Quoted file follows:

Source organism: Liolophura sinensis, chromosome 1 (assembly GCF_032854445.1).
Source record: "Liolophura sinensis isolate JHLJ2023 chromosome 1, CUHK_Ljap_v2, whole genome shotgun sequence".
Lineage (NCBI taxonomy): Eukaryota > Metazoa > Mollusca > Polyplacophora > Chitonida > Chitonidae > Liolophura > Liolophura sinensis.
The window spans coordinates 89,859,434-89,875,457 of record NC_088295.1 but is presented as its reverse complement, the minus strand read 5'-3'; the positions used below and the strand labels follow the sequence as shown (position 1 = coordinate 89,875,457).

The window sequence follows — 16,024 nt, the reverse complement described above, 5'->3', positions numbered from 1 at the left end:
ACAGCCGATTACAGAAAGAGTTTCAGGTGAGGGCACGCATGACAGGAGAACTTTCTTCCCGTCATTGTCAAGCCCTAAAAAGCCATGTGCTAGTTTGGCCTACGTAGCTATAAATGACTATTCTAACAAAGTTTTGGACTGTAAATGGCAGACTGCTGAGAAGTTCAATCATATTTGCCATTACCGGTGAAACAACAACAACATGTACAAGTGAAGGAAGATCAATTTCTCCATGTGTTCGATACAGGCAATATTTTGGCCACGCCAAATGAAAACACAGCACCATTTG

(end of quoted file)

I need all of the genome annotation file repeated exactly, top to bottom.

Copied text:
Source organism: Liolophura sinensis, chromosome 1 (assembly GCF_032854445.1).
Source record: "Liolophura sinensis isolate JHLJ2023 chromosome 1, CUHK_Ljap_v2, whole genome shotgun sequence".
Lineage (NCBI taxonomy): Eukaryota > Metazoa > Mollusca > Polyplacophora > Chitonida > Chitonidae > Liolophura > Liolophura sinensis.
The window spans coordinates 89,859,434-89,875,457 of record NC_088295.1 but is presented as its reverse complement, the minus strand read 5'-3'; the positions used below and the strand labels follow the sequence as shown (position 1 = coordinate 89,875,457).

The window sequence follows — 16,024 nt, the reverse complement described above, 5'->3', positions numbered from 1 at the left end:
ACAGCCGATTACAGAAAGAGTTTCAGGTGAGGGCACGCATGACAGGAGAACTTTCTTCCCGTCATTGTCAAGCCCTAAAAAGCCATGTGCTAGTTTGGCCTACGTAGCTATAAATGACTATTCTAACAAAGTTTTGGACTGTAAATGGCAGACTGCTGAGAAGTTCAATCATATTTGCCATTACCGGTGAAACAACAACAACATGTACAAGTGAAGGAAGATCAATTTCTCCATGTGTTCGATACAGGCAATATTTTGGCCACGCCAAATGAAAACACAGCACCATTTG